The government has extraordinary student loan collection power. The government can seize tax refunds, deny new student loans and grants, garnish wages without a court order, take a portion of Social Security benefits, and charge very large collection fees.
Most crimes can only be prosecuted for limited periods of time, but there is no time limit for collection on federal student loans.
Collection efforts begin soon after you miss a payment. The collection tactics get worse the longer you fail to pay. The most severe consequences kick in only if you default.
Private student loan collection is different. There is a time limit for collection and private collectors do not have as many collection tools as the government. This does not mean that private student loans are better than government loans. In fact, federal loans are usually more affordable and have important borrower protections.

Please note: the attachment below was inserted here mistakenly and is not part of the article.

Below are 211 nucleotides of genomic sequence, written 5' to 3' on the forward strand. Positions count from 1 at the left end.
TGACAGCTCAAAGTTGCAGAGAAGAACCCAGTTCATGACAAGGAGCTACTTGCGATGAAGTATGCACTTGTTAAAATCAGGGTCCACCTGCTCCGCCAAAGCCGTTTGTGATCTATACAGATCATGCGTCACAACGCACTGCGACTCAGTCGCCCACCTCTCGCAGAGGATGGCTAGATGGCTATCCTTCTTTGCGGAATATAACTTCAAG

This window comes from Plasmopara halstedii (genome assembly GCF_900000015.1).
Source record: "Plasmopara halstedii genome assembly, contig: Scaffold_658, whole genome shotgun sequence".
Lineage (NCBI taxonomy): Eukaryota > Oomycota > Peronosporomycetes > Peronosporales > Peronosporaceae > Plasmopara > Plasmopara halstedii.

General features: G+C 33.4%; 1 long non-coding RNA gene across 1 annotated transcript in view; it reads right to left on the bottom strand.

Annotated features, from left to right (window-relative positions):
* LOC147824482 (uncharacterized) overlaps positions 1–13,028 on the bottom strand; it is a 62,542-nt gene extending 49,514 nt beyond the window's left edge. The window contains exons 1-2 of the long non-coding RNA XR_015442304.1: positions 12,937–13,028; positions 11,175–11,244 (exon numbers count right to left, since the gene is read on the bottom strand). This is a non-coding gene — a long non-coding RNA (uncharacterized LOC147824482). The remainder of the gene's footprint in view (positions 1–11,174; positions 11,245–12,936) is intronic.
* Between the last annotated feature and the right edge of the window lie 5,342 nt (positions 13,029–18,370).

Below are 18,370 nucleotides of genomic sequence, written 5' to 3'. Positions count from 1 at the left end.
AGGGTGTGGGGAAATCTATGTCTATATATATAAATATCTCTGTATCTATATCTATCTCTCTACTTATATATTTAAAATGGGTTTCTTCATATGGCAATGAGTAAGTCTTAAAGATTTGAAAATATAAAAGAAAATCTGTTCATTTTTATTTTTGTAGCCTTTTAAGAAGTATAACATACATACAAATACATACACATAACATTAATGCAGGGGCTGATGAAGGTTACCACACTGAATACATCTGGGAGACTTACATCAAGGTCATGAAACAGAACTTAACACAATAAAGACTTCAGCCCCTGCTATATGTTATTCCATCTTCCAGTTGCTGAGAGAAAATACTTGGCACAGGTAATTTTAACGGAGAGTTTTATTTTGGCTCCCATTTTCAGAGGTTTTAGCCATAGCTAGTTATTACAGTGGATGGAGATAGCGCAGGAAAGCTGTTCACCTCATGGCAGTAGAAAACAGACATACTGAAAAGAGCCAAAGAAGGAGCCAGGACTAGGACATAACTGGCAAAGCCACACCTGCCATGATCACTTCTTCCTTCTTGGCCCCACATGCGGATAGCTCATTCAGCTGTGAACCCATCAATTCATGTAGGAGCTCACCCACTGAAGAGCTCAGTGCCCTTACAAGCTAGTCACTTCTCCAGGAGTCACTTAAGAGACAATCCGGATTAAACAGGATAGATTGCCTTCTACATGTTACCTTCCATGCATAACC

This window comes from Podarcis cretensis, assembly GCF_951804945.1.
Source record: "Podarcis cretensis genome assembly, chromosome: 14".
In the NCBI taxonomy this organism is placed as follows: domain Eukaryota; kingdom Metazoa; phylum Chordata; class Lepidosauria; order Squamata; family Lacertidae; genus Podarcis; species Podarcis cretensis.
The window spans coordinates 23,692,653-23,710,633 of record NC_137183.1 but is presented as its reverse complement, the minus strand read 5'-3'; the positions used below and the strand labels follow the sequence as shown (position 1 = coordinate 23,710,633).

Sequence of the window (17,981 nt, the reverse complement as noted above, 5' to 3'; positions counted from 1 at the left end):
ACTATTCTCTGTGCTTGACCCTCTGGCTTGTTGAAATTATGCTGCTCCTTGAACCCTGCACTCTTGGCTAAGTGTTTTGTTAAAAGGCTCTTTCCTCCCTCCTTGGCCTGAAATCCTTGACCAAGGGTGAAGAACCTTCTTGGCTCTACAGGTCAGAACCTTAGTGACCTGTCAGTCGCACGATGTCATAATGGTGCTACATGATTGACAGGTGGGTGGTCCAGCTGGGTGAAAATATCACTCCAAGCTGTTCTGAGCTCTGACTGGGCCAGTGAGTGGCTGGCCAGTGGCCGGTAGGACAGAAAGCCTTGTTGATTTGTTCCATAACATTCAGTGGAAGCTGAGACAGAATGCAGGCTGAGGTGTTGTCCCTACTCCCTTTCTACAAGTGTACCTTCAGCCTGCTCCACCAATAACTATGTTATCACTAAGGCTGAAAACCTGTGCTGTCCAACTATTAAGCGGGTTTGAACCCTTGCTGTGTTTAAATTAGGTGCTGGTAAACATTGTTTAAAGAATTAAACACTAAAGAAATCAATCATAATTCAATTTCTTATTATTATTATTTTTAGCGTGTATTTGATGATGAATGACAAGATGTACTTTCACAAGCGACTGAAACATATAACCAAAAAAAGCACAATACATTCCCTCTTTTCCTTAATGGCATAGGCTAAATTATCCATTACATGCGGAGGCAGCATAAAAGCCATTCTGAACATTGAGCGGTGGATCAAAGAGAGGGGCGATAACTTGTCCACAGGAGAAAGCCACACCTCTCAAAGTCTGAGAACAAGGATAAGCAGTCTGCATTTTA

The government and private lenders almost always hire private collection agencies to try to collect from borrowers. These agencies may engage in abusive or deceptive behavior that violates state or federal laws. You should be aware of common problems and ways to fight back. This includes letting the Department of Education and the Consumer Financial Protection Bureau know of you complaints about collection agencies.Collections Policy Briefs